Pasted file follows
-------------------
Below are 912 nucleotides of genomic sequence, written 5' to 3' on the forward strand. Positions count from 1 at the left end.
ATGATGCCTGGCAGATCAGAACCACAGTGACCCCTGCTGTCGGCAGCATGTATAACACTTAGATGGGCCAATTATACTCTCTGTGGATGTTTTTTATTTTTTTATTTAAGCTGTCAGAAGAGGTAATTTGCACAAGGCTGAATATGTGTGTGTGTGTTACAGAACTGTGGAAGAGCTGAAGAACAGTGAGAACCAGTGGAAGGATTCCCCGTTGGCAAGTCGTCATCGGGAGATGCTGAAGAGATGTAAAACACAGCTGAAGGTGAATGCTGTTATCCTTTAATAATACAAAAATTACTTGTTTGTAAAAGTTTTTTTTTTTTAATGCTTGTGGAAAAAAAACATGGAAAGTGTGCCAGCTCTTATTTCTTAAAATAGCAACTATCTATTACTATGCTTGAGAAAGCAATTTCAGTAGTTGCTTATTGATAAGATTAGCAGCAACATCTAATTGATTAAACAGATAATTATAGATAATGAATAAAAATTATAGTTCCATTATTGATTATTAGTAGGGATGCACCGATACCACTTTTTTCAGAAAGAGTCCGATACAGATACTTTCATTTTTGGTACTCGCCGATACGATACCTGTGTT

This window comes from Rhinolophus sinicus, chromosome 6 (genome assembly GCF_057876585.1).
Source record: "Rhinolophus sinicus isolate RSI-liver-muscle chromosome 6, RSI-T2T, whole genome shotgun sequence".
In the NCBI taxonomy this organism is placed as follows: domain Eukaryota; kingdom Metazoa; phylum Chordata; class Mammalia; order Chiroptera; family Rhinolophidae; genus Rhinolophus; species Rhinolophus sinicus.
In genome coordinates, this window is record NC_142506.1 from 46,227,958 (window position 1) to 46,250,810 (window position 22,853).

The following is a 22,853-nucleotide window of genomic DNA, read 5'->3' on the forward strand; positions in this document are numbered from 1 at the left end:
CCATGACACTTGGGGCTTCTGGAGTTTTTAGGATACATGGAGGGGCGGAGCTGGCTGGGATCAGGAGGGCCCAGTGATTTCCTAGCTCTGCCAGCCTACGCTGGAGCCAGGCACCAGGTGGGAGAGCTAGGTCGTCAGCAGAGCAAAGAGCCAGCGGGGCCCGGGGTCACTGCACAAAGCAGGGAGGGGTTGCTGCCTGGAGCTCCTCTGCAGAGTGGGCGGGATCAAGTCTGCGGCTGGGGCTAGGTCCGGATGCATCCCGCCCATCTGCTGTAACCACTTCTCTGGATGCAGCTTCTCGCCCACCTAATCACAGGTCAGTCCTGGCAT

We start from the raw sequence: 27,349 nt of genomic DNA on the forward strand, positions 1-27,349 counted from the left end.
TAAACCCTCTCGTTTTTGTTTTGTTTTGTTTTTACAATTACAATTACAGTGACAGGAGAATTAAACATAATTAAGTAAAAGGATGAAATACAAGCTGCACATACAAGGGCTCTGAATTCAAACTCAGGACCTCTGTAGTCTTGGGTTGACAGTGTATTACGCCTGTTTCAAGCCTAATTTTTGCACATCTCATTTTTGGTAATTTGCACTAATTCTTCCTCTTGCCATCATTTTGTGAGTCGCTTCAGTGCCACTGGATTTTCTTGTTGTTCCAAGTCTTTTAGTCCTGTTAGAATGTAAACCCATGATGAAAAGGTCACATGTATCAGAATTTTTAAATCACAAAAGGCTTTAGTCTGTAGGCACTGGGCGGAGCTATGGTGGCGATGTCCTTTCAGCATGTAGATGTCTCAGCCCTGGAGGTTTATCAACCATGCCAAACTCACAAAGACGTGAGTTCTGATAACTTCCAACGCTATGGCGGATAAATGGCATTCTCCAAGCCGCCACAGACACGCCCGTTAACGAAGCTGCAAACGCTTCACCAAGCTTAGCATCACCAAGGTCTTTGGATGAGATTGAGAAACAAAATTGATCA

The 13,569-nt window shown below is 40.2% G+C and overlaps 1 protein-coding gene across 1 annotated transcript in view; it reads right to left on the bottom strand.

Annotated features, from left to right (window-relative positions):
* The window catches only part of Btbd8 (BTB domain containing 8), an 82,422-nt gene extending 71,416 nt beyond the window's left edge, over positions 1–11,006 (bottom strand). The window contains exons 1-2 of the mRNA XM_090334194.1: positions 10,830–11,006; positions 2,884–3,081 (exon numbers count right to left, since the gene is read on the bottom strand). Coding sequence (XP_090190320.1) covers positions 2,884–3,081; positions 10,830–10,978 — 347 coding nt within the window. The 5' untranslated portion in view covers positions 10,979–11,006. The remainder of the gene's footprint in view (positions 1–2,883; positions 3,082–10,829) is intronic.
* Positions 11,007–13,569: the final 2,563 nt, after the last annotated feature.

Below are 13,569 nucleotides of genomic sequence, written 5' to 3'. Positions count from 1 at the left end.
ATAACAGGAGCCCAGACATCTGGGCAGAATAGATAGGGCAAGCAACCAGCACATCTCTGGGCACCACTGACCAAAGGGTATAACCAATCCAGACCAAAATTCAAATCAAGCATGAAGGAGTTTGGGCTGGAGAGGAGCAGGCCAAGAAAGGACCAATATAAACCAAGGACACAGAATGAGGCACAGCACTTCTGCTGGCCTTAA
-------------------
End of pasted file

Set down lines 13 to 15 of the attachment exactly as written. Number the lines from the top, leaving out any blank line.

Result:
* The window catches only part of Btbd8 (BTB domain containing 8), an 82,422-nt gene extending 71,416 nt beyond the window's left edge, over positions 1–11,006 (bottom strand). The window contains exons 1-2 of the mRNA XM_090334194.1: positions 10,830–11,006; positions 2,884–3,081 (exon numbers count right to left, since the gene is read on the bottom strand). Coding sequence (XP_090190320.1) covers positions 2,884–3,081; positions 10,830–10,978 — 347 coding nt within the window. The 5' untranslated portion in view covers positions 10,979–11,006. The remainder of the gene's footprint in view (positions 1–2,883; positions 3,082–10,829) is intronic.
* Positions 11,007–13,569: the final 2,563 nt, after the last annotated feature.

Below are 13,569 nucleotides of genomic sequence, written 5' to 3'. Positions count from 1 at the left end.